|Allmusic.com lists at least 100 albums under the name King Crimson. There are their main releases, countless live albums, and a raft of LPs under the label “King Crimson Collector’s Club” released as recently as 2004. And don’t forget the fact that Robert Fripp re-mastered the entire KC catalogue in the late 90s. And then there are all of those compilation LPs, released as recently as 2009.
This 1969 album, “In the Court of the Crimson King” is the LP that started it all. A prog rock heavyweight at a time that Led Zeppelin were just starting out, it expanded on the then-new idea of “The Concept Album”, started by The Beatles’ Sergeant Pepper in 1967. “Crimson”, like “Sgt Pepper”, had no singles, but the LP peaked in 1970 at #28.
A view of someone having fun with this cover is found here.
Musicstack.com lists this vinyl LP as a collector’s item, commanding prices as high as $172.00.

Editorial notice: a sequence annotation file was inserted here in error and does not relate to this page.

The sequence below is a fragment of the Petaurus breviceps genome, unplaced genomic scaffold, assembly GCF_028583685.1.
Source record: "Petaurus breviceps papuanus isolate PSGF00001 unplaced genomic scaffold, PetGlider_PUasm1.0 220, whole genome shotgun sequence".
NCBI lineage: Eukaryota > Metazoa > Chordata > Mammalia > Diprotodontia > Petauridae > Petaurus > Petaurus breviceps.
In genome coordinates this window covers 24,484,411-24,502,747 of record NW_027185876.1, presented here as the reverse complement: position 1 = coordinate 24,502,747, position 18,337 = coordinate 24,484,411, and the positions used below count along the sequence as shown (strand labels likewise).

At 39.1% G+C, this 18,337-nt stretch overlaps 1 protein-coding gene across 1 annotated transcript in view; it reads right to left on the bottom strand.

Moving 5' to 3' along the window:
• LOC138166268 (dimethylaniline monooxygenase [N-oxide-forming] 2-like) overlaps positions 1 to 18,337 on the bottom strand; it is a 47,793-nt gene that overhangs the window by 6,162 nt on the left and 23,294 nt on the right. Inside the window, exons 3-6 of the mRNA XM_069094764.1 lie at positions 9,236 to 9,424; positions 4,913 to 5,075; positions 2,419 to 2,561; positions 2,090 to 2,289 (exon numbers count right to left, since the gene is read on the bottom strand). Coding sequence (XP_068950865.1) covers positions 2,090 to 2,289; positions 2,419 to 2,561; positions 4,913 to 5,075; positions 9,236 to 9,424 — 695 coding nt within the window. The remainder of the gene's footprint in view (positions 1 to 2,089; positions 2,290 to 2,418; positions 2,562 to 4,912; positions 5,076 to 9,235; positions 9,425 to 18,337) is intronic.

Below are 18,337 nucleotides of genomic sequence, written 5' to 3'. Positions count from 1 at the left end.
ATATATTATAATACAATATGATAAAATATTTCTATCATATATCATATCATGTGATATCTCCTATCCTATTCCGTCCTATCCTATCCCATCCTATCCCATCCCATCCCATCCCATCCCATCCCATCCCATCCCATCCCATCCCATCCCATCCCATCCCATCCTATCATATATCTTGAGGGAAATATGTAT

|This is Yes’s 1978 offering, Tomato. This album has most of the original Yes members, sans Bill Bruford. There were musical disagreements as to the direction of the music, divided into classical and pop-oriented camps, which hampered the quality of the album. So, not a single song on this LP is over 8 minutes long. By Yes standards, the songs are so short, you might as well be listening to K-Tel.
Then there was the album cover. Hoooly moly…. Rumor has it that the artist had this black-and-white photo of some dude with drumsticks which he thought would go nicely if a bright red tomato were thrown at it. Ohhhh… the contrast in colours! The juxtapositions! Whatever…
A copy of this LP in “excellent” condition currently sells on musicstack.com for as much as $54.95 (US).